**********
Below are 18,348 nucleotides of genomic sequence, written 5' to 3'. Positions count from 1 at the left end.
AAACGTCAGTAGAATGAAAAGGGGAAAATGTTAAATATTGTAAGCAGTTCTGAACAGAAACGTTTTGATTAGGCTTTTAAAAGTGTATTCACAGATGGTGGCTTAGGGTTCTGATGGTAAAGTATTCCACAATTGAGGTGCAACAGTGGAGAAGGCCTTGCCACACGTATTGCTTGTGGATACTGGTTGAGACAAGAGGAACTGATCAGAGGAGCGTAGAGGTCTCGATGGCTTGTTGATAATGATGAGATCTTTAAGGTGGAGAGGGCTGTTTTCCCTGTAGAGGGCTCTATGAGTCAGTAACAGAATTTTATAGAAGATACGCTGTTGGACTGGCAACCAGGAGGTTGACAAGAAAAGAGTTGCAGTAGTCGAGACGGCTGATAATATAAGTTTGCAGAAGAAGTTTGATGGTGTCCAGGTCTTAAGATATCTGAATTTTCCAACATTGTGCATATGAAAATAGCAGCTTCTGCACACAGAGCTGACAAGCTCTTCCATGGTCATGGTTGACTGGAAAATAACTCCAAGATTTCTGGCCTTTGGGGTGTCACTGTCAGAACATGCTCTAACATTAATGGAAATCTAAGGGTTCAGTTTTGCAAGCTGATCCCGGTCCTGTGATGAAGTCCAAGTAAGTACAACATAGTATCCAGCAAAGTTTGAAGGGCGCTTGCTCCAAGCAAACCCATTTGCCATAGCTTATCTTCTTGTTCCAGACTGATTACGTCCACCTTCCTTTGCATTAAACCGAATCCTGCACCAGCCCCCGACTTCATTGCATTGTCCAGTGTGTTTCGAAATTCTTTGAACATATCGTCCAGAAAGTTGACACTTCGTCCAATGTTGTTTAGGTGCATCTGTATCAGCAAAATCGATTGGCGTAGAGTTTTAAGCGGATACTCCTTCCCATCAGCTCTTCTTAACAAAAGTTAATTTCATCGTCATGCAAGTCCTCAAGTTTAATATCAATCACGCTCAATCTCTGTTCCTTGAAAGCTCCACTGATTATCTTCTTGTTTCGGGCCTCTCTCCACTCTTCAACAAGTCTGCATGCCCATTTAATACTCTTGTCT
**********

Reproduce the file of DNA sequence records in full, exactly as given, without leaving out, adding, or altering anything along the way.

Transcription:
Below are 18,348 nucleotides of genomic sequence, written 5' to 3'. Positions count from 1 at the left end.
AAACGTCAGTAGAATGAAAAGGGGAAAATGTTAAATATTGTAAGCAGTTCTGAACAGAAACGTTTTGATTAGGCTTTTAAAAGTGTATTCACAGATGGTGGCTTAGGGTTCTGATGGTAAAGTATTCCACAATTGAGGTGCAACAGTGGAGAAGGCCTTGCCACACGTATTGCTTGTGGATACTGGTTGAGACAAGAGGAACTGATCAGAGGAGCGTAGAGGTCTCGATGGCTTGTTGATAATGATGAGATCTTTAAGGTGGAGAGGGCTGTTTTCCCTGTAGAGGGCTCTATGAGTCAGTAACAGAATTTTATAGAAGATACGCTGTTGGACTGGCAACCAGGAGGTTGACAAGAAAAGAGTTGCAGTAGTCGAGACGGCTGATAATATAAGTTTGCAGAAGAAGTTTGATGGTGTCCAGGTCTTAAGATATCTGAATTTTCCAACATTGTGCATATGAAAATAGCAGCTTCTGCACACAGAGCTGACAAGCTCTTCCATGGTCATGGTTGACTGGAAAATAACTCCAAGATTTCTGGCCTTTGGGGTGTCACTGTCAGAACATGCTCTAACATTAATGGAAATCTAAGGGTTCAGTTTTGCAAGCTGATCCCGGTCCTGTGATGAAGTCCAAGTAAGTACAACATAGTATCCAGCAAAGTTTGAAGGGCGCTTGCTCCAAGCAAACCCATTTGCCATAGCTTATCTTCTTGTTCCAGACTGATTACGTCCACCTTCCTTTGCATTAAACCGAATCCTGCACCAGCCCCCGACTTCATTGCATTGTCCAGTGTGTTTCGAAATTCTTTGAACATATCGTCCAGAAAGTTGACACTTCGTCCAATGTTGTTTAGGTGCATCTGTATCAGCAAAATCGATTGGCGTAGAGTTTTAAGCGGATACTCCTTCCCATCAGCTCTTCTTAACAAAAGTTAATTTCATCGTCATGCAAGTCCTCAAGTTTAATATCAATCACGCTCAATCTCTGTTCCTTGAAAGCTCCACTGATTATCTTCTTGTTTCGGGCCTCTCTCCACTCTTCAACAAGTCTGCATGCCCATTTAATACTCTTGTCT